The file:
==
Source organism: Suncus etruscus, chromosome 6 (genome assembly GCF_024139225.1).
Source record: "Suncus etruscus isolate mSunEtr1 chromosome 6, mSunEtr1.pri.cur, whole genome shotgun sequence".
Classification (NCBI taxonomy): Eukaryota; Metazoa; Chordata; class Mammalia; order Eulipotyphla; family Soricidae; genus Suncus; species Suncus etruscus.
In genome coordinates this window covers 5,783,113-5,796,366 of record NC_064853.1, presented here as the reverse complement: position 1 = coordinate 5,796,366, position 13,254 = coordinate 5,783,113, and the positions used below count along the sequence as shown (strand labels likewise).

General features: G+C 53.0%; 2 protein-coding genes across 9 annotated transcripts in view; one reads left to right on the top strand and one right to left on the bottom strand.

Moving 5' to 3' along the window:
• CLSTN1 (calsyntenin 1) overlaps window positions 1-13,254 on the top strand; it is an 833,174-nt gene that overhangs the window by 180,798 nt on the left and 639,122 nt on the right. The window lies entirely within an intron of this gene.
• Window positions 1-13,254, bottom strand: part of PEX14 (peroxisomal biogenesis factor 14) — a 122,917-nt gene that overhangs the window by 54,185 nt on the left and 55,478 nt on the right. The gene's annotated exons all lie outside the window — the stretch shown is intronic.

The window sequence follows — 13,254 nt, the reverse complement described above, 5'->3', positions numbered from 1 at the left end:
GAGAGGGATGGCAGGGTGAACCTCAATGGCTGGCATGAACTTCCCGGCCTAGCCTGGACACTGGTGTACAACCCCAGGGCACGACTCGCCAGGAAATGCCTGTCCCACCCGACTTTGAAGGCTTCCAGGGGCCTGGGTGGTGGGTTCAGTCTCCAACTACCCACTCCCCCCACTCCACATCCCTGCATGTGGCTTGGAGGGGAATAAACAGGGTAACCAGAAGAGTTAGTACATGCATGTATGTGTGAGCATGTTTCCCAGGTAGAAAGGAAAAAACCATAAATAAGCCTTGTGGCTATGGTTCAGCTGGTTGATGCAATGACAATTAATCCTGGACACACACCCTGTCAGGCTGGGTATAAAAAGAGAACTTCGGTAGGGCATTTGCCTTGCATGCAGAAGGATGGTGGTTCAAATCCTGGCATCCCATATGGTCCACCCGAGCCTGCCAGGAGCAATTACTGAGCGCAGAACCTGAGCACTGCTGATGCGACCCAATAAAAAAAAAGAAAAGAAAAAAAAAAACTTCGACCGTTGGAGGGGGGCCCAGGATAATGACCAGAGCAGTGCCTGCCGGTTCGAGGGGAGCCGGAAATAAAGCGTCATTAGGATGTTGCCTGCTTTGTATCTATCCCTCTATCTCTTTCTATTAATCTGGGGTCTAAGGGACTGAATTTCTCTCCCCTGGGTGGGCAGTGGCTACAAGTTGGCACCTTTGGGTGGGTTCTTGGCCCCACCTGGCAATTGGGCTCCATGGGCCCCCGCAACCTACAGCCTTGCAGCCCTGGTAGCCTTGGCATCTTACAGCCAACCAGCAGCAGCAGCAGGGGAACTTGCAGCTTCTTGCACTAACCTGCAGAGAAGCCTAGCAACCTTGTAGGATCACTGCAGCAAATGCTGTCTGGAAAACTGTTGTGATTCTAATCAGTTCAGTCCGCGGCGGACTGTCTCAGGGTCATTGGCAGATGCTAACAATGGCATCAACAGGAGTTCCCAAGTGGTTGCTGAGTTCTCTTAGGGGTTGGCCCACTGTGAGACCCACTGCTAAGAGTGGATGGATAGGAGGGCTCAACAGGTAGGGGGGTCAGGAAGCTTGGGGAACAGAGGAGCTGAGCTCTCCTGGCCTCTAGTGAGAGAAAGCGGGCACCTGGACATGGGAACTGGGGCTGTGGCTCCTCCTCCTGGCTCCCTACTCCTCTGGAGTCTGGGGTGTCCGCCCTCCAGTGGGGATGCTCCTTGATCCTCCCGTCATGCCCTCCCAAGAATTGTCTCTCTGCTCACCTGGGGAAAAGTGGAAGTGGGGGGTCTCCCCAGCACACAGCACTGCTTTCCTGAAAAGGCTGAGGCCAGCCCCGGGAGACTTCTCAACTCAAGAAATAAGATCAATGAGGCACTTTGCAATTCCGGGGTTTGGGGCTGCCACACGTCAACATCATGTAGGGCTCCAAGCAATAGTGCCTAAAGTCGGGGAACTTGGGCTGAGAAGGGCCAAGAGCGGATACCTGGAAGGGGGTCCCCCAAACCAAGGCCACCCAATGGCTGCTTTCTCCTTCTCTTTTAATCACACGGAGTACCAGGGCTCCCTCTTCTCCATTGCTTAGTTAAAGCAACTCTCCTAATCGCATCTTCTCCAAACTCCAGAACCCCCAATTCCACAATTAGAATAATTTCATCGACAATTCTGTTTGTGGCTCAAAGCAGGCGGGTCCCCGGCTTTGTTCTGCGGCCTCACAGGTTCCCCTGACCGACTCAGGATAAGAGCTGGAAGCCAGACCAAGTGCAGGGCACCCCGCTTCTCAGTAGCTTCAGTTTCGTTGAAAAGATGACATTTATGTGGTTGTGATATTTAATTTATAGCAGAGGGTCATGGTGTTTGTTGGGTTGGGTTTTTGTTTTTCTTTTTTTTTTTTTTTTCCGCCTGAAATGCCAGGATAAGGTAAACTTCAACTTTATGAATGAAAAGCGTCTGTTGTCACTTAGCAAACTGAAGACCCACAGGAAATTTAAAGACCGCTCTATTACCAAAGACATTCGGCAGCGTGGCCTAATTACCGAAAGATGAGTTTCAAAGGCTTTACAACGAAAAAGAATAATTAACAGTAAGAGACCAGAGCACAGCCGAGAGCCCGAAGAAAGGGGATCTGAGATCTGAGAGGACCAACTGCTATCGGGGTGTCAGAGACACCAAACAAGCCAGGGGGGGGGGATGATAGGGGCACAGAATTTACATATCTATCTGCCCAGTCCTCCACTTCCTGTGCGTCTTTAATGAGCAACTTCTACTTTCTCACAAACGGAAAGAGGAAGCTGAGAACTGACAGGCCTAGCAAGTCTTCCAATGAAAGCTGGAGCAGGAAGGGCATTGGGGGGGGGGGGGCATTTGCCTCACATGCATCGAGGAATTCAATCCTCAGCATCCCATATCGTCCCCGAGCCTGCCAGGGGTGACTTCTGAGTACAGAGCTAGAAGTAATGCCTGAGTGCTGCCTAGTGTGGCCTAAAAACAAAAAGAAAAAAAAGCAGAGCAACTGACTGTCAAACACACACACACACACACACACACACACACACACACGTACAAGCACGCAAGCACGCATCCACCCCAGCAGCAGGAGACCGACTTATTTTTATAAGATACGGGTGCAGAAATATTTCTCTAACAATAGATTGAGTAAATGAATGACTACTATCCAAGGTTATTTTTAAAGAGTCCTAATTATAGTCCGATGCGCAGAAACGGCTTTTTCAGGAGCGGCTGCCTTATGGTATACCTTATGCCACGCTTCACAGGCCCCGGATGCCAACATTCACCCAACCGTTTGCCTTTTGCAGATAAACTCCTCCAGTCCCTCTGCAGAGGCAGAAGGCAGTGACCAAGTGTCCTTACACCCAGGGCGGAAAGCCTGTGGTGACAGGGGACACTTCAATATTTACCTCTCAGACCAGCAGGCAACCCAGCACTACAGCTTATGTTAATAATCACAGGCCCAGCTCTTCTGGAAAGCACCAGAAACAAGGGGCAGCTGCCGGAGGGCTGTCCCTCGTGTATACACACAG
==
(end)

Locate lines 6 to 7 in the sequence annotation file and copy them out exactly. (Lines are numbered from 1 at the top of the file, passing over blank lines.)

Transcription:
Moving 5' to 3' along the window:
• CLSTN1 (calsyntenin 1) overlaps window positions 1-13,254 on the top strand; it is an 833,174-nt gene that overhangs the window by 180,798 nt on the left and 639,122 nt on the right. The window lies entirely within an intron of this gene.